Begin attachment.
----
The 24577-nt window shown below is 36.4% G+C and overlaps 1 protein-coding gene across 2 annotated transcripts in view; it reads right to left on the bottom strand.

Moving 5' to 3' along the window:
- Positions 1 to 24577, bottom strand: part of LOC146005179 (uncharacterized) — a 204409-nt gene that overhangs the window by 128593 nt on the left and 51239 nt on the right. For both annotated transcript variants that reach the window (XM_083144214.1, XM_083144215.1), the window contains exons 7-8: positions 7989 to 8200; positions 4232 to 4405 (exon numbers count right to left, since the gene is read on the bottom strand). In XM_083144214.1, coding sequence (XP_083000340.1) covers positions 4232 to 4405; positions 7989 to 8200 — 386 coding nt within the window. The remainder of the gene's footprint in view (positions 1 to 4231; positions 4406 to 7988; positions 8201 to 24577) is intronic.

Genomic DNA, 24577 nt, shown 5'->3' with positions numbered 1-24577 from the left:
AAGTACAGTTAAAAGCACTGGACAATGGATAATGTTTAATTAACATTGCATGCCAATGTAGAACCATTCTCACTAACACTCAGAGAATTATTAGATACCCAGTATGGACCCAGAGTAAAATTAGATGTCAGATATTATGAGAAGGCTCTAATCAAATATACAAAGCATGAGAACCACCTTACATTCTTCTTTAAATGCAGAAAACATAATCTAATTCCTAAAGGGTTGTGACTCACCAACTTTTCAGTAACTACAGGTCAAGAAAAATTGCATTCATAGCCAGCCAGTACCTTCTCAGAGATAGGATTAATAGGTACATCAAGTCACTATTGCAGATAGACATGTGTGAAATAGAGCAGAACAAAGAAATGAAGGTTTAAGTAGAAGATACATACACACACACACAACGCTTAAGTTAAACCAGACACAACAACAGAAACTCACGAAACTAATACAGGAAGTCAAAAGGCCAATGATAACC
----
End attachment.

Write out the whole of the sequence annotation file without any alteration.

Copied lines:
The 24577-nt window shown below is 36.4% G+C and overlaps 1 protein-coding gene across 2 annotated transcripts in view; it reads right to left on the bottom strand.

Moving 5' to 3' along the window:
- Positions 1 to 24577, bottom strand: part of LOC146005179 (uncharacterized) — a 204409-nt gene that overhangs the window by 128593 nt on the left and 51239 nt on the right. For both annotated transcript variants that reach the window (XM_083144214.1, XM_083144215.1), the window contains exons 7-8: positions 7989 to 8200; positions 4232 to 4405 (exon numbers count right to left, since the gene is read on the bottom strand). In XM_083144214.1, coding sequence (XP_083000340.1) covers positions 4232 to 4405; positions 7989 to 8200 — 386 coding nt within the window. The remainder of the gene's footprint in view (positions 1 to 4231; positions 4406 to 7988; positions 8201 to 24577) is intronic.

Genomic DNA, 24577 nt, shown 5'->3' with positions numbered 1-24577 from the left:
AAGTACAGTTAAAAGCACTGGACAATGGATAATGTTTAATTAACATTGCATGCCAATGTAGAACCATTCTCACTAACACTCAGAGAATTATTAGATACCCAGTATGGACCCAGAGTAAAATTAGATGTCAGATATTATGAGAAGGCTCTAATCAAATATACAAAGCATGAGAACCACCTTACATTCTTCTTTAAATGCAGAAAACATAATCTAATTCCTAAAGGGTTGTGACTCACCAACTTTTCAGTAACTACAGGTCAAGAAAAATTGCATTCATAGCCAGCCAGTACCTTCTCAGAGATAGGATTAATAGGTACATCAAGTCACTATTGCAGATAGACATGTGTGAAATAGAGCAGAACAAAGAAATGAAGGTTTAAGTAGAAGATACATACACACACACACAACGCTTAAGTTAAACCAGACACAACAACAGAAACTCACGAAACTAATACAGGAAGTCAAAAGGCCAATGATAACC